Few things in interior design elicit such a visceral response as wallpaper -- it either evokes nostalgic feelings of time gone by or of hours spent painstakingly removing it. No matter your personal feelings on the subject, it's certainly having a moment in the design spotlight of late, and thanks to improved application processes, can be put up or taken down with much less drama. It can be a great solution to many decorative issues, brings warmth and detail to a home, and creates instant intimacy. Here are some of our favorite ways to use it.
Design by reDesign Home
In our Arlington Heights bungalow renovation, this small bath was tucked under the eaves of the house and got very little natural light. Instead of trying unsuccessfully to make it light and bright, we embraced the room's shadows and painted the wainscot and outside of the tub a dark black and used a dark paper on the walls, eaves, and ceiling. The result is decidedly dramatic and glamorous and the all-over application of the paper helps the room's awkward angles disappear.
Walls are not the only places to consider a wallpaper application. Adding it ceilings, behind bookcases, or other often-overlooked spots are all ways to bring an extra decorative layer to a space. This room would be lovely without the paper (Raphaël in Blue from Sandberg Wallpapers), but taking the attention to detail to the ceiling made the room extra cozy.
Photo courtesy of Lulu & Georgia
Nod to the Past
This richly-colored citrus print by Arts-and-Crafts-era designer William Morris adds not only a historical nod to the dining space, but a whimsical one. The room feels sophisticated, but also does not take itself too seriously, which is an ideal combination for a fun dinner party. We love how the wide stripes on the rug recall the colors found in the paper, but also provide a sleek contrast to the movement of the leaves and fruit. The modern chandelier and dining table keep the space from feeling too stuffy.
A small-scale pattern can be tricky, and wouldn't be the best choice in a large room. However, it works quite well on the bits of wall space in this utility room, where the designer used the same pattern (Sister Parish Desmond in Espresso) on the window's roman shade to keep the eye moving around the room. With a neutral color palette and plenty of white space, the paper feels fun but not overly juvenile.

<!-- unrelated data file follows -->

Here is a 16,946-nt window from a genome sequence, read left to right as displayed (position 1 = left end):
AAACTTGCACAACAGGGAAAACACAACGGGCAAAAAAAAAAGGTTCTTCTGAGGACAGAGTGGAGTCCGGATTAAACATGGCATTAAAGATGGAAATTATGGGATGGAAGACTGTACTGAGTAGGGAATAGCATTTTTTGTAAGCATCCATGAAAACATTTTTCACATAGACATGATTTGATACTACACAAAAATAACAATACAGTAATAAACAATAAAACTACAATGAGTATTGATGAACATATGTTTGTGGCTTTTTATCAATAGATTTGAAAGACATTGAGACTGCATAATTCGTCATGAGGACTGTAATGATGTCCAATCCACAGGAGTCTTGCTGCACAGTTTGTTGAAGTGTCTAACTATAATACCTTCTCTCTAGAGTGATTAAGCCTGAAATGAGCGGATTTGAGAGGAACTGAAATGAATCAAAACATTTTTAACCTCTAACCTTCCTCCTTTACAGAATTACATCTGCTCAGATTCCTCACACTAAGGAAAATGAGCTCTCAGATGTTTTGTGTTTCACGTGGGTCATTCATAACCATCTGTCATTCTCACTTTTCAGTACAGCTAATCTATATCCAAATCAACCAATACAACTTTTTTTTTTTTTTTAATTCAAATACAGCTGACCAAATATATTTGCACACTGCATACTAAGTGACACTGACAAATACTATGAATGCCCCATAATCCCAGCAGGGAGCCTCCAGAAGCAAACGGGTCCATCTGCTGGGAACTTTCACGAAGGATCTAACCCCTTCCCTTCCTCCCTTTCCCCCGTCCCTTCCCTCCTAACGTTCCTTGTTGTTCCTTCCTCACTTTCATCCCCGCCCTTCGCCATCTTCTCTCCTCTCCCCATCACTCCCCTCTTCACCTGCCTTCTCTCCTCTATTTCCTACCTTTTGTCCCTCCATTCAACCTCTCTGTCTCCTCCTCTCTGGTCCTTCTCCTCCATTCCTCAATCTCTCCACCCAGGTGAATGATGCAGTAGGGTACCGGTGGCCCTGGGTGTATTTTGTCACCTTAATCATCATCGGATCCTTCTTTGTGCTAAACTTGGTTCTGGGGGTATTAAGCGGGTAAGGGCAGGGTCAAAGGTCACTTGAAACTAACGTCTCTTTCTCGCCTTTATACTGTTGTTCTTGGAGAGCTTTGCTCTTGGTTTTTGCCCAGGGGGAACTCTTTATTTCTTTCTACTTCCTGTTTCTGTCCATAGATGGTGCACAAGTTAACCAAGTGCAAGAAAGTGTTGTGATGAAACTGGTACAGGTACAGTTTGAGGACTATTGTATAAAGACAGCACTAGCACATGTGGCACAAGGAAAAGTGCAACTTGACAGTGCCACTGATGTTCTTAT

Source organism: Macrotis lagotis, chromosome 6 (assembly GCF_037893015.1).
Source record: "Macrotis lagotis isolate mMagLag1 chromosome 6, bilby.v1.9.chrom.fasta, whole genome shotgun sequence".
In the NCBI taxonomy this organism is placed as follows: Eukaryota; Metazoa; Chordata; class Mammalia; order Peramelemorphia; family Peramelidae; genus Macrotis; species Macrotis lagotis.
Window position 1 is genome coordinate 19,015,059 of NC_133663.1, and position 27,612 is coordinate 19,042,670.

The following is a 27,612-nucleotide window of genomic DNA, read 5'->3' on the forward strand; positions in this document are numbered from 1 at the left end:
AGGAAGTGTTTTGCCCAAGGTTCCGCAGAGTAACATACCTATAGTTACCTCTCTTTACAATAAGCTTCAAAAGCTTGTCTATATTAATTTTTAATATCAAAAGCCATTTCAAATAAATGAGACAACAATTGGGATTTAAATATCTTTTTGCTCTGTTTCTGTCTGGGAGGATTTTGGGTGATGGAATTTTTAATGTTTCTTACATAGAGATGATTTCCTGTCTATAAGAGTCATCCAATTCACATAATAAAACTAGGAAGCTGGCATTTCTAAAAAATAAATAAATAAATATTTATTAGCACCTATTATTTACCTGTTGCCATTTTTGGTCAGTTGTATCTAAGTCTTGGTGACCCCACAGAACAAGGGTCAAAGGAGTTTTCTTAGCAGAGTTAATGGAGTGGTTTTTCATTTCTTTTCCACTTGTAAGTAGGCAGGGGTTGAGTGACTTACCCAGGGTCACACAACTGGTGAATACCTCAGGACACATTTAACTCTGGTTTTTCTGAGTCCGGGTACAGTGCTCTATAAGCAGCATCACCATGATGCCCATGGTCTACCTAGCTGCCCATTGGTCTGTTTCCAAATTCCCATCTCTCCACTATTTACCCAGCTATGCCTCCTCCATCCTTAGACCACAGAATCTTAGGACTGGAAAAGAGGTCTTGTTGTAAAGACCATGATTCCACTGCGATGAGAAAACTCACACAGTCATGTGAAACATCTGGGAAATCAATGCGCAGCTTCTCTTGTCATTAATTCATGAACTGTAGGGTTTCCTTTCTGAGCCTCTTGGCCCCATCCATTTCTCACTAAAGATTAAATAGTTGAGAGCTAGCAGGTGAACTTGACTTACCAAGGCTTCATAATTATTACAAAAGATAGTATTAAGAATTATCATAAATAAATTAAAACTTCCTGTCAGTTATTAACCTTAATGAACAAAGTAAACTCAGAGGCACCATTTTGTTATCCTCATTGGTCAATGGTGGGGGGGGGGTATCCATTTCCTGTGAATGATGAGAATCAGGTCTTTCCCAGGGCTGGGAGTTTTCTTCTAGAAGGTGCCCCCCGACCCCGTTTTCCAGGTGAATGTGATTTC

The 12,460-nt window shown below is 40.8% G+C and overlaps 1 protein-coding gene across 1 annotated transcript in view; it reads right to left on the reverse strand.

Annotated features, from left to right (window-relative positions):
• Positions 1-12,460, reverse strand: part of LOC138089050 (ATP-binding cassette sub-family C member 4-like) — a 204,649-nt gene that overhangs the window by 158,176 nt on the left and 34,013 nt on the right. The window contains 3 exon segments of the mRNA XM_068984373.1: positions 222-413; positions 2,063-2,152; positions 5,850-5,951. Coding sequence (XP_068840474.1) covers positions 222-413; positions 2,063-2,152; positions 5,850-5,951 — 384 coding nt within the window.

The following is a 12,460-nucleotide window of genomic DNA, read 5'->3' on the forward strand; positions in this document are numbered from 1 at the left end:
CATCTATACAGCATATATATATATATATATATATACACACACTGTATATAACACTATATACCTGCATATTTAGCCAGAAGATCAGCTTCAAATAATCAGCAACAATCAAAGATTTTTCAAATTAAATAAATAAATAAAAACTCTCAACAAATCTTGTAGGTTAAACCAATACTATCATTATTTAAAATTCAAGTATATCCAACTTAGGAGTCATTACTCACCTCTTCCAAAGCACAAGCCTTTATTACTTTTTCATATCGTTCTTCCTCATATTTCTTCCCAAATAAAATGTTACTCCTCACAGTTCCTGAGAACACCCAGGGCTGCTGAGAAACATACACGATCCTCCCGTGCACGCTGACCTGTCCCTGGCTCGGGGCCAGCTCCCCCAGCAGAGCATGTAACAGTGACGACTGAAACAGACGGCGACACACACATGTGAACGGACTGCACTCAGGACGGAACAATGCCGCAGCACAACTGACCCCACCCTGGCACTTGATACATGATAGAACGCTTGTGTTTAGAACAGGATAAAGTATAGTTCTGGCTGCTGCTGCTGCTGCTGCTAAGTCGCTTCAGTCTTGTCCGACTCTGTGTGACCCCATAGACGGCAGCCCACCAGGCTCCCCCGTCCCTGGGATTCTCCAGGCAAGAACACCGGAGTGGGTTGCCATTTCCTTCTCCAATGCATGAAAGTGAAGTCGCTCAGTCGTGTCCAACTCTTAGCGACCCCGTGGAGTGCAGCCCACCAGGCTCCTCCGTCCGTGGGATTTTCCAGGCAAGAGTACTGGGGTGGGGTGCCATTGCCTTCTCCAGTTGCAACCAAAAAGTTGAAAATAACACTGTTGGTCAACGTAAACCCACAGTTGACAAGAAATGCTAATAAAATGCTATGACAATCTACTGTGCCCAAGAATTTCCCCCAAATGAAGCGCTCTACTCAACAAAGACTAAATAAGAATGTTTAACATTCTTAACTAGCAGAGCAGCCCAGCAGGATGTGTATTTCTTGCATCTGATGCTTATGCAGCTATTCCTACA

Design by Sims Hilditch
On the contrary, a pattern with a large repeat can help bring a large space back down to scale, or can make a small room open up. In this case, the designer smartly used solid bedding with subtle texture so that the paper could be the star of the show and chose an accent color on the chest that is inspired by, but doesn't match exactly, the blue in the pattern. Don't be afraid to use art over wallpaper, especially if the color palettes relate to each other.
Design by reDesign Home
A great way to introduce wallpaper in your home is to use it in a small or secondary space such as a powder room, laundry room or out-of-the-way nook. It's less of an investment to put it in a small space, and just a peek of the pattern through the doorway adds an interesting layer to a home that invites more exploration.
Design and photo courtesy of Rifle Paper Co.
For those ready to embrace more color and pattern, layering multiple papers can make a strong decorative statement. A good strategy here is to stick to a color story -- black and white here -- and vary the scale of the patterns. Use restraint in the rest of the room's decor as to not overwhelm your senses.
If you would like our assistance choosing wallpaper for your home, please do get in touch!